A minister at Prestonwood Baptist Church in Dallas has been charged with online solicitation of sex from a kid.
This is one of the largest Southern Baptist churches in the nation. It’s the church pastored by former Southern Baptist president Jack Graham.
It’s a church with a highly-affluent and highly-educated congregation. It’s a church with ample resources.
The arrested minister, Joe Barron, was previously the pastor at Northrich Baptist Church in Richardson, Texas, and before that, he was at the First Baptist Church of Lewisville, Texas.
Barron had two weeks’ worth of sexually explicit conversations with a person he believed to be a 13-year old girl. She turned out to be a police officer.
According to police, Barron was arrested when he drove three hours to meet with his intended child-victim. He had a box of 10 condoms in his car, along with a web-camera and headset that police believe he was going to give to the girl.
Police are now investigating whether Barron may have previously engaged in sexual contact with minors.
Meanwhile, pastor Jack Graham told church members, “We want to put this in our rearview mirror.”
Sad, isn’t it? Rather than focusing on the perceived need of his church to move on, Graham should instead be focusing on the needs of children who may have been hurt.
Instead of talking about putting it in the “rearview mirror,” Graham could do a lot more good if he would use his powerful voice to reach out to other possible victims and to urge anyone with any information to bring it forward to police.
Instead of putting it in the “rearview mirror,” Graham himself should seek to learn from this tragedy. If Graham would begin to understand how easily a child predator can infiltrate a church’s ministerial staff, then perhaps he could also use his powerful voice to urge change within the denomination so that ALL Southern Baptist kids might be made safer.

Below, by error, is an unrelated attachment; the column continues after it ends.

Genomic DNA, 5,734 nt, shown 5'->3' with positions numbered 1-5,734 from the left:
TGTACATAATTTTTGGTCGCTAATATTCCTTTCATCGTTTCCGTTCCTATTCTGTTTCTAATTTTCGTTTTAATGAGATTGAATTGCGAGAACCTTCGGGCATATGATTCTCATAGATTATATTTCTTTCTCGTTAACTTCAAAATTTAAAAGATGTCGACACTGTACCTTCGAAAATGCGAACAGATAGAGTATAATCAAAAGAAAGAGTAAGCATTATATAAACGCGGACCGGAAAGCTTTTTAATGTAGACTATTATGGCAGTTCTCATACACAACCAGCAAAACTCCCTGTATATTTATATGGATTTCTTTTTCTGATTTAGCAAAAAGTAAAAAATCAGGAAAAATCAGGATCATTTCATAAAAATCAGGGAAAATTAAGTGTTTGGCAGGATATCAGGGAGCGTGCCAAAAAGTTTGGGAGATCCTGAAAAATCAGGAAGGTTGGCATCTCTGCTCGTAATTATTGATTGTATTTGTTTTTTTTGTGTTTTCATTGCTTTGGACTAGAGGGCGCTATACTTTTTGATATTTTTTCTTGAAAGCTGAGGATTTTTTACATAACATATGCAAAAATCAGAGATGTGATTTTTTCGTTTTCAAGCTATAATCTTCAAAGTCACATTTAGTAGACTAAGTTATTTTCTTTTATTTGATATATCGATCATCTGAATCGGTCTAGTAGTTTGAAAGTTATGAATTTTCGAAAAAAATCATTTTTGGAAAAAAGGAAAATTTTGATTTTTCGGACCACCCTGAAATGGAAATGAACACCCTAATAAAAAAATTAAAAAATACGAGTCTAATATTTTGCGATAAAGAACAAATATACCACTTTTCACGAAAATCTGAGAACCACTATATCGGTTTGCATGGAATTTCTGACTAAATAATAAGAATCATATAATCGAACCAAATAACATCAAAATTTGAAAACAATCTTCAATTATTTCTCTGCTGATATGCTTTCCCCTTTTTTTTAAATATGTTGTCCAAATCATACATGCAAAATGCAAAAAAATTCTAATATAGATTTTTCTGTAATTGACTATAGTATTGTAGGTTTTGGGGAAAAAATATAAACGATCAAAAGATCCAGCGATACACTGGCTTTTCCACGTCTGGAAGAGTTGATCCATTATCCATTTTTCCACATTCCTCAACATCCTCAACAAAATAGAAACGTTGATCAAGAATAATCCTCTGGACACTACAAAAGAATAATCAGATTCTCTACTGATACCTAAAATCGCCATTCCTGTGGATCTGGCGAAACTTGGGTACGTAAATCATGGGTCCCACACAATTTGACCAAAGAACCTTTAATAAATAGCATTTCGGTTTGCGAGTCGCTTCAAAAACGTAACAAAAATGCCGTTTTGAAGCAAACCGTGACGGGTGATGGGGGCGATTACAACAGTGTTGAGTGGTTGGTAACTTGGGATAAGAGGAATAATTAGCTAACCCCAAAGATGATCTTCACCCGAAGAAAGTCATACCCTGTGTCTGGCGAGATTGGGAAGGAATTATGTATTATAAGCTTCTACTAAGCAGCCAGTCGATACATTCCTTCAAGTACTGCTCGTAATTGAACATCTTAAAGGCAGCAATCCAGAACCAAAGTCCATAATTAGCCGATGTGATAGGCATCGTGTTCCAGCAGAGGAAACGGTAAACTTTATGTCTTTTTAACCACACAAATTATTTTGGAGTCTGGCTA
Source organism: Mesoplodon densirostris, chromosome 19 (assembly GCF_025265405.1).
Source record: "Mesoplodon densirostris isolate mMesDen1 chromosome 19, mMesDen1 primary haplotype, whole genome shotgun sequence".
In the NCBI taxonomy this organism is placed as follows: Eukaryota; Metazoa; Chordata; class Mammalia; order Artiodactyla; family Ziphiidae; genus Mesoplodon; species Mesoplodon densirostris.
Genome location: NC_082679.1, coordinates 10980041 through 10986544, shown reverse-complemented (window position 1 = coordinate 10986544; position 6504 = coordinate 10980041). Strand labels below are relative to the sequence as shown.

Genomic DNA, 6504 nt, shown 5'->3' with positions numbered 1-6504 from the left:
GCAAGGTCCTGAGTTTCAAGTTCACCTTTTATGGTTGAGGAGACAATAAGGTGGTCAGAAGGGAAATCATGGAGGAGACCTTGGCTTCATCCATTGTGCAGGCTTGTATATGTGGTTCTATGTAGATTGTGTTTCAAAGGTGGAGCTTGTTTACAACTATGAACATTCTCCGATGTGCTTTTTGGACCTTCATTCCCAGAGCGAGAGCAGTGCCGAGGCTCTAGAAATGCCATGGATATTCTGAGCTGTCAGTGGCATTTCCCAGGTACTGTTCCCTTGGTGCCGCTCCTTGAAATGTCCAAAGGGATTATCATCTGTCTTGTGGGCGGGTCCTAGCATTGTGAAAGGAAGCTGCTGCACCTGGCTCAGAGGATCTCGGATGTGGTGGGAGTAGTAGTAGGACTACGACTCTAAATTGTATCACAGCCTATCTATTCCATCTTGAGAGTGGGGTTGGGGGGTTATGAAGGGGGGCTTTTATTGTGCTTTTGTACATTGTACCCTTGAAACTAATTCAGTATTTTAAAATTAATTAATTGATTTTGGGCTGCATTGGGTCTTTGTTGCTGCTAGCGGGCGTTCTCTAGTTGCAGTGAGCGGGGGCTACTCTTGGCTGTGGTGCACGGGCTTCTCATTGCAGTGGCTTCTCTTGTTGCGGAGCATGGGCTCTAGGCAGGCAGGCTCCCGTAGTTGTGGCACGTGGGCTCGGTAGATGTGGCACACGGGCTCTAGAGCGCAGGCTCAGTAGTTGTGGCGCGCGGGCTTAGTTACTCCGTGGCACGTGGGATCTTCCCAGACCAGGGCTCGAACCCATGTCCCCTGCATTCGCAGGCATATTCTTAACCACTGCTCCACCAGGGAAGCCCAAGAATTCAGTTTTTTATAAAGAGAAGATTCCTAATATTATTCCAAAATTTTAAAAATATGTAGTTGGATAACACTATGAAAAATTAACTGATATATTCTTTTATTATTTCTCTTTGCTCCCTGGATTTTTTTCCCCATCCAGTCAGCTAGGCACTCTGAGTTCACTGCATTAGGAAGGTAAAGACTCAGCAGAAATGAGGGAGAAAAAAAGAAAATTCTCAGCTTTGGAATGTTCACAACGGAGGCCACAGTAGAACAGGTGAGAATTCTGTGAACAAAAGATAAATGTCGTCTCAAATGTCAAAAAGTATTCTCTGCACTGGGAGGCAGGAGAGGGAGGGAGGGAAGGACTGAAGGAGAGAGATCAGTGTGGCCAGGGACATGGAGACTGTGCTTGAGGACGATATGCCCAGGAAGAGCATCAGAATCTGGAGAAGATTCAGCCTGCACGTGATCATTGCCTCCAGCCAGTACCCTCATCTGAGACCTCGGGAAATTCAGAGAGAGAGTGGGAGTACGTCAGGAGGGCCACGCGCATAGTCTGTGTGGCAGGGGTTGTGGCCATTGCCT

But I doubt that’s going to happen.
The tendency to hastily put clergy sex abuse in the “rearview mirror” is deeply entrenched in this denomination.
Religion writer Terry Mattingly picked up on the Prestonwood story and pointed to it as providing a clue to the scope of the larger story about clergy sex abuse among Southern Baptists and about why it is so difficult to bring much-needed attention to the Southern Baptist abuse story.
“This is an important – although frustrating – story worthy of more coverage,” he says.
Mattingly should know. Five years ago, Mattingly was one of the first journalists to write about the difficulty that Southern Baptists have in cracking down on clergy sex abuse. Mattingly recognized how unrealistic it was to think that a Southern Baptist church could investigate and discipline its own pastor, and he also saw the easy shield that the “free-wheeling and autonomous” polity provided to Baptist leaders.
“Where does the buck stop?” he asked. For Southern Baptists, the buck seems to stop nowhere.